Yield = 12.98 – 99.71(∆%L) – 15.57(∆%F) +6.27(∆%I)

       Yield    - airline industry revenue per passenger mile
       ∆%L      - percentage change in labor cost per employee
       ∆%F      - percentage change in fuel price per gallon
       ∆%I      - percentage change in interest rate

       R2 = 85.56% - the change in fuel price (%), the change in labor cost (%)

                and the change in interest rate (%) explain 85.56% of yield.

       F Value = 18.885 > 4.76 - at 5% level of significance the F Value is

                greater than the critical F. Therefore, this model is a “good fit”.

       Significance F = 0.001850657 < .05 – at 95% confidential level, this model

                is significance.




                                            8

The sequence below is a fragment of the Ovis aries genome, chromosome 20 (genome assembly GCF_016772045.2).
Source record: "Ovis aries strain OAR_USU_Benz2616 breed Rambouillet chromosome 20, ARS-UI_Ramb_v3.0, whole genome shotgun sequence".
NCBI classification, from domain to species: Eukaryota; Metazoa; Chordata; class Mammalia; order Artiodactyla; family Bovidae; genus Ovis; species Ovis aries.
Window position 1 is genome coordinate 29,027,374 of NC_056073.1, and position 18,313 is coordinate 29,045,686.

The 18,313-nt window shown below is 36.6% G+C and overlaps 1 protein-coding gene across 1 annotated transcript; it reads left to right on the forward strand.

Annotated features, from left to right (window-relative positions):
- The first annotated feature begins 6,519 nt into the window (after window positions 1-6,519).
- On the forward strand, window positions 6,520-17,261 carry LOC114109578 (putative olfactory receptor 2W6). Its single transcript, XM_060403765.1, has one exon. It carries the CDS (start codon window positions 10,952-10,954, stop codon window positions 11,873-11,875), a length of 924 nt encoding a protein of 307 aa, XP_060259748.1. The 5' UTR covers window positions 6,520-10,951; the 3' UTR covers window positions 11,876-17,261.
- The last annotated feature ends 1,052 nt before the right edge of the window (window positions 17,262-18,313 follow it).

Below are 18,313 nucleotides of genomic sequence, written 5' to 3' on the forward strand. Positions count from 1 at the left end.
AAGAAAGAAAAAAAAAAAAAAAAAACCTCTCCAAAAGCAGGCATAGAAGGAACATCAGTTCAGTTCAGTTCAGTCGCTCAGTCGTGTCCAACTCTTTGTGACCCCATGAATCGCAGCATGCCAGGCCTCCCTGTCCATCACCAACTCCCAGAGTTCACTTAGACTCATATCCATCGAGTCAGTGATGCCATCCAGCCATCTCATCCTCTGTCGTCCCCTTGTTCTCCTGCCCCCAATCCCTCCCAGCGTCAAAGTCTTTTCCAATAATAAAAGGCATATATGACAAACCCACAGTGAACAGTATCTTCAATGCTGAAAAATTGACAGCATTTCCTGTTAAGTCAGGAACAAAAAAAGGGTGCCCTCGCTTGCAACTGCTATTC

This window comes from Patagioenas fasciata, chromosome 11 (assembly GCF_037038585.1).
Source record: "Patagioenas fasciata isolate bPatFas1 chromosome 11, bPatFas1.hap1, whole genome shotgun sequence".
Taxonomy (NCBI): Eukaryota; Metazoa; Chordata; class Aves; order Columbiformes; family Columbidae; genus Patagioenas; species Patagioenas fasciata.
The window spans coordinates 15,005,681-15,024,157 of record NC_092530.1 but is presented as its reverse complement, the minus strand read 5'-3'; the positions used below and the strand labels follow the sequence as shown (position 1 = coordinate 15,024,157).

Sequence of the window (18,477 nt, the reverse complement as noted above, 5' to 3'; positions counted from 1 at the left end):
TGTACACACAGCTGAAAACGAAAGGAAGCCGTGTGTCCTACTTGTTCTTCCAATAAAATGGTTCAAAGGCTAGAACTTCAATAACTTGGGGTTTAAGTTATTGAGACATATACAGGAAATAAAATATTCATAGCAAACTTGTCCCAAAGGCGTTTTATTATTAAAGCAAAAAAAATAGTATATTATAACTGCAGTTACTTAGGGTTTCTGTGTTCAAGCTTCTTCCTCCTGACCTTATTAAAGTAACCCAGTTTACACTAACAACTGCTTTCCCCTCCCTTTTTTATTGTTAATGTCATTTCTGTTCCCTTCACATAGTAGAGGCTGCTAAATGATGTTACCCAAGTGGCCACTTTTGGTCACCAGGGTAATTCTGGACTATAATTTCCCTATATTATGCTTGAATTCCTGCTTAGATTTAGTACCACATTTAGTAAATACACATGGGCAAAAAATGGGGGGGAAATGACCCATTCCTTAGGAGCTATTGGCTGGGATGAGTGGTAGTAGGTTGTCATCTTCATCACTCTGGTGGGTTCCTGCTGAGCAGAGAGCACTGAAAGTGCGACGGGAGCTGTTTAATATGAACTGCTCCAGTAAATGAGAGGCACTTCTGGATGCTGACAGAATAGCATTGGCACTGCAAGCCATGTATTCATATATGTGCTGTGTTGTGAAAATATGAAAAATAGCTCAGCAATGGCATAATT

Industry Analysis

       The U.S. airlines industry took in estimated revenues of $90 billion in 1997,

of which some $81 billion (90%) was derived from passenger fare. In addition to

passenger fares, the industry obtained another $9 billion by carrying mail and cargo

and from in-flight sales. In comparison, revenues totaled $86.2 billion in 1996, with

$76.6 billion (89%) in passenger fares. Domestic travel accounted for 78% of

passenger revenues in 1997; international travel accounted for 22% (Standard p.8).

       Airlines derive their revenues primarily from the fares they charge to transport

passengers. They also earn revenues by transporting mail and cargo and by selling

in-flight services and alcoholic beverages.

       The airline industry has transformed the commercial world into one big